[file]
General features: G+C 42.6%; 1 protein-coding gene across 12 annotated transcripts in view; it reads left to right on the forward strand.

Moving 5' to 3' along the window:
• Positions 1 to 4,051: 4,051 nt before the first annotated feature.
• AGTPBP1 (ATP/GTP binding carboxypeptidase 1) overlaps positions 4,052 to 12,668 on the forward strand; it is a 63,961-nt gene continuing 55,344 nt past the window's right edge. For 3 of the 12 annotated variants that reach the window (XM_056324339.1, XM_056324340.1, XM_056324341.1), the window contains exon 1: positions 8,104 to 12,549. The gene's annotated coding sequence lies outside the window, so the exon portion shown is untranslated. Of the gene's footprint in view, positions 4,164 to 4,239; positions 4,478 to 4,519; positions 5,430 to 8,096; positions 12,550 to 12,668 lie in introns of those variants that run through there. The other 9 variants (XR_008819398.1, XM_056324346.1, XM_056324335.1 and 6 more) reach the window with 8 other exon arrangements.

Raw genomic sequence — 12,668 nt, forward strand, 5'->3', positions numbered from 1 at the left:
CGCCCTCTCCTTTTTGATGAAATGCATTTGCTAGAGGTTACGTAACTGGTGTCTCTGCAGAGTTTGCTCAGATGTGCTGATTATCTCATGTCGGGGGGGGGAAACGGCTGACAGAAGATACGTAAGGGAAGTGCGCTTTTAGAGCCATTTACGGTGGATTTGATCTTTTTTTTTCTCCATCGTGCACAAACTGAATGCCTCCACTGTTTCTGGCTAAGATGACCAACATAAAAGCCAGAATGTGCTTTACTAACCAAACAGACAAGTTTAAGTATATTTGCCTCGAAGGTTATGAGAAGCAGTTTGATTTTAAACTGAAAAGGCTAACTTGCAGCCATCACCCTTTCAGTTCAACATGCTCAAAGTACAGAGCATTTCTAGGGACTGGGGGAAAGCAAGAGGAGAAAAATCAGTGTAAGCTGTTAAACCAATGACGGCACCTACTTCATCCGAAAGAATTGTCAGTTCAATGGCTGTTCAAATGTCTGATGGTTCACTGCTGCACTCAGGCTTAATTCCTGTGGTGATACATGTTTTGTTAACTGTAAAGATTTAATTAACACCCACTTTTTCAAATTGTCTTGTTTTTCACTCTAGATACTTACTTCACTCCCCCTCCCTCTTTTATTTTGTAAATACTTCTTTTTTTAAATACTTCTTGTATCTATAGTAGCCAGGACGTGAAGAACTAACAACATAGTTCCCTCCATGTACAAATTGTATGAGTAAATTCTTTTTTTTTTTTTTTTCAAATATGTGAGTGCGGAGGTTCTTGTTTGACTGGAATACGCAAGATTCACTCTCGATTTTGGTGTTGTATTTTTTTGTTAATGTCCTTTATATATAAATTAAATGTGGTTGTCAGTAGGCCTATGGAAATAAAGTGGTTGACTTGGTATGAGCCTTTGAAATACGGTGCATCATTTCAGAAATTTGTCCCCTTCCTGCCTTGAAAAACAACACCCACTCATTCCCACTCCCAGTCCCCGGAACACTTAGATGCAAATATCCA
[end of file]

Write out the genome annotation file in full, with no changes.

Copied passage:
General features: G+C 42.6%; 1 protein-coding gene across 12 annotated transcripts in view; it reads left to right on the forward strand.

Moving 5' to 3' along the window:
• Positions 1 to 4,051: 4,051 nt before the first annotated feature.
• AGTPBP1 (ATP/GTP binding carboxypeptidase 1) overlaps positions 4,052 to 12,668 on the forward strand; it is a 63,961-nt gene continuing 55,344 nt past the window's right edge. For 3 of the 12 annotated variants that reach the window (XM_056324339.1, XM_056324340.1, XM_056324341.1), the window contains exon 1: positions 8,104 to 12,549. The gene's annotated coding sequence lies outside the window, so the exon portion shown is untranslated. Of the gene's footprint in view, positions 4,164 to 4,239; positions 4,478 to 4,519; positions 5,430 to 8,096; positions 12,550 to 12,668 lie in introns of those variants that run through there. The other 9 variants (XR_008819398.1, XM_056324346.1, XM_056324335.1 and 6 more) reach the window with 8 other exon arrangements.

Raw genomic sequence — 12,668 nt, forward strand, 5'->3', positions numbered from 1 at the left:
CGCCCTCTCCTTTTTGATGAAATGCATTTGCTAGAGGTTACGTAACTGGTGTCTCTGCAGAGTTTGCTCAGATGTGCTGATTATCTCATGTCGGGGGGGGGAAACGGCTGACAGAAGATACGTAAGGGAAGTGCGCTTTTAGAGCCATTTACGGTGGATTTGATCTTTTTTTTTCTCCATCGTGCACAAACTGAATGCCTCCACTGTTTCTGGCTAAGATGACCAACATAAAAGCCAGAATGTGCTTTACTAACCAAACAGACAAGTTTAAGTATATTTGCCTCGAAGGTTATGAGAAGCAGTTTGATTTTAAACTGAAAAGGCTAACTTGCAGCCATCACCCTTTCAGTTCAACATGCTCAAAGTACAGAGCATTTCTAGGGACTGGGGGAAAGCAAGAGGAGAAAAATCAGTGTAAGCTGTTAAACCAATGACGGCACCTACTTCATCCGAAAGAATTGTCAGTTCAATGGCTGTTCAAATGTCTGATGGTTCACTGCTGCACTCAGGCTTAATTCCTGTGGTGATACATGTTTTGTTAACTGTAAAGATTTAATTAACACCCACTTTTTCAAATTGTCTTGTTTTTCACTCTAGATACTTACTTCACTCCCCCTCCCTCTTTTATTTTGTAAATACTTCTTTTTTTAAATACTTCTTGTATCTATAGTAGCCAGGACGTGAAGAACTAACAACATAGTTCCCTCCATGTACAAATTGTATGAGTAAATTCTTTTTTTTTTTTTTTTCAAATATGTGAGTGCGGAGGTTCTTGTTTGACTGGAATACGCAAGATTCACTCTCGATTTTGGTGTTGTATTTTTTTGTTAATGTCCTTTATATATAAATTAAATGTGGTTGTCAGTAGGCCTATGGAAATAAAGTGGTTGACTTGGTATGAGCCTTTGAAATACGGTGCATCATTTCAGAAATTTGTCCCCTTCCTGCCTTGAAAAACAACACCCACTCATTCCCACTCCCAGTCCCCGGAACACTTAGATGCAAATATCCA